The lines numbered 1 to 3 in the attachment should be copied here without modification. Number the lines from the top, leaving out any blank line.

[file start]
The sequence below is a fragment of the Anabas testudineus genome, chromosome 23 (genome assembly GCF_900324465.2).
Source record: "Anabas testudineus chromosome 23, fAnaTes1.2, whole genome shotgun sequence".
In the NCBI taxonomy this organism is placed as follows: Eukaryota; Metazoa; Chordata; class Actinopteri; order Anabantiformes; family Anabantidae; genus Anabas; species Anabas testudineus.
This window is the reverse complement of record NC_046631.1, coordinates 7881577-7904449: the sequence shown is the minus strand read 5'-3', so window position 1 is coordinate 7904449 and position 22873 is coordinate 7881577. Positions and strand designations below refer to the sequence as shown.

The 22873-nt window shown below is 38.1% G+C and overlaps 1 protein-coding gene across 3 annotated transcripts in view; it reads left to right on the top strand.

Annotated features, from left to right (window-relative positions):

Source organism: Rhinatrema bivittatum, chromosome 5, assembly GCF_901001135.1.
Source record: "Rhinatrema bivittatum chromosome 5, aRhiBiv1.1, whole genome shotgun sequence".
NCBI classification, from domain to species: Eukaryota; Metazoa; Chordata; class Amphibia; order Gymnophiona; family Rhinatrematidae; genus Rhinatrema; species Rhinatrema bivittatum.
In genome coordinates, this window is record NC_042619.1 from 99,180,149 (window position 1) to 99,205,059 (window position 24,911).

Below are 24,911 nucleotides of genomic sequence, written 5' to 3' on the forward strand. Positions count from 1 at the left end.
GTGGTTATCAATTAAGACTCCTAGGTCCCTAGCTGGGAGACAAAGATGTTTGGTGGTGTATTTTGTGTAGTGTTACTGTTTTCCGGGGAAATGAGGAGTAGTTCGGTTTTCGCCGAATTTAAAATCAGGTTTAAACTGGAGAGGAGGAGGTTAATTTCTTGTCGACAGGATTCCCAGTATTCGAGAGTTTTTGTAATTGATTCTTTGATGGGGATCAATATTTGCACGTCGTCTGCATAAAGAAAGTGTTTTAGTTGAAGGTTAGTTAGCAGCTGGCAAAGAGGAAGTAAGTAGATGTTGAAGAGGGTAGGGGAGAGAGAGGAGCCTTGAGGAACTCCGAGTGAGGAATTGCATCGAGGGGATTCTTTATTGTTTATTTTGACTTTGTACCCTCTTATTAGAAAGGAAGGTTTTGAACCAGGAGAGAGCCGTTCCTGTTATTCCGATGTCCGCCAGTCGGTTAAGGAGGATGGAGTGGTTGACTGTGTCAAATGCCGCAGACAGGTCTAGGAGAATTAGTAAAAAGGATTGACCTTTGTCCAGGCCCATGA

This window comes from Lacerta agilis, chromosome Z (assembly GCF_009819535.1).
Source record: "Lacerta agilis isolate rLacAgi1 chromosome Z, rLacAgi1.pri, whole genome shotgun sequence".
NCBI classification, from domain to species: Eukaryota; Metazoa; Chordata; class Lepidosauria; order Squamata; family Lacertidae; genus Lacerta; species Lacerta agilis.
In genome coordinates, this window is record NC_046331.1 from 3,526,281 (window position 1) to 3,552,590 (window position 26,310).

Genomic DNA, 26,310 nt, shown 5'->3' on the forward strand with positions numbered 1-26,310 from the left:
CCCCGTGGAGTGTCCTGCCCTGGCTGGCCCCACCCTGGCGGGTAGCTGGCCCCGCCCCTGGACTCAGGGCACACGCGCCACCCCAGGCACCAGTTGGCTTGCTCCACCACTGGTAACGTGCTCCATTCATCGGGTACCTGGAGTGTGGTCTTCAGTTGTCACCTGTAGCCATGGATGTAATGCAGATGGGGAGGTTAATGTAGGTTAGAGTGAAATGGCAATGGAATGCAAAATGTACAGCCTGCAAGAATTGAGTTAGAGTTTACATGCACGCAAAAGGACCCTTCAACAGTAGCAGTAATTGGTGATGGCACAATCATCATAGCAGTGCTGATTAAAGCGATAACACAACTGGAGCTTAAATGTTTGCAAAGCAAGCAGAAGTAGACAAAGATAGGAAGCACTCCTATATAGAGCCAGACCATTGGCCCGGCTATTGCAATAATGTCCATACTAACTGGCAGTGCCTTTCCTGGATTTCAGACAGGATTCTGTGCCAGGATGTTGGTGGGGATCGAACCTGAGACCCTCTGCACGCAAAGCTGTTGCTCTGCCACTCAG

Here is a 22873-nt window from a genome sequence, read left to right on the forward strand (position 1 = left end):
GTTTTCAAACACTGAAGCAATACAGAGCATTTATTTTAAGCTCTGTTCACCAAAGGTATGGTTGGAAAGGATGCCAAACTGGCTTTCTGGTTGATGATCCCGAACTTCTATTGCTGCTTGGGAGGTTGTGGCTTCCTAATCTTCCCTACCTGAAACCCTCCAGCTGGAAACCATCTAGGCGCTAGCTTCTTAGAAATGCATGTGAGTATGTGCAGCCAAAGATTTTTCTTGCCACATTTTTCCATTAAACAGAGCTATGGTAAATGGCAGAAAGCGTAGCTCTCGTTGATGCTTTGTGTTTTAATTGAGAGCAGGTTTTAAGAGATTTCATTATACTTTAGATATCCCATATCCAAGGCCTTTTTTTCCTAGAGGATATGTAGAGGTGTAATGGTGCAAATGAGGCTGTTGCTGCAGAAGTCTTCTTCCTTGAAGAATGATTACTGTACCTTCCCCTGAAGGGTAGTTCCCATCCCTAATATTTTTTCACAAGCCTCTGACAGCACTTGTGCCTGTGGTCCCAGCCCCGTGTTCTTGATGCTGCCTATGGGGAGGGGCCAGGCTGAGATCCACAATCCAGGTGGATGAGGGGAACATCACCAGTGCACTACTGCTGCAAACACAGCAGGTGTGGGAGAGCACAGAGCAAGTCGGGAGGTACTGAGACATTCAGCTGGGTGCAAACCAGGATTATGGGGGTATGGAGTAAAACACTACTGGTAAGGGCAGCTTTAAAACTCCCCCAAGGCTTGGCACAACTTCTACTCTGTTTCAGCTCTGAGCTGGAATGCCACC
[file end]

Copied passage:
The sequence below is a fragment of the Anabas testudineus genome, chromosome 23 (genome assembly GCF_900324465.2).
Source record: "Anabas testudineus chromosome 23, fAnaTes1.2, whole genome shotgun sequence".
In the NCBI taxonomy this organism is placed as follows: Eukaryota; Metazoa; Chordata; class Actinopteri; order Anabantiformes; family Anabantidae; genus Anabas; species Anabas testudineus.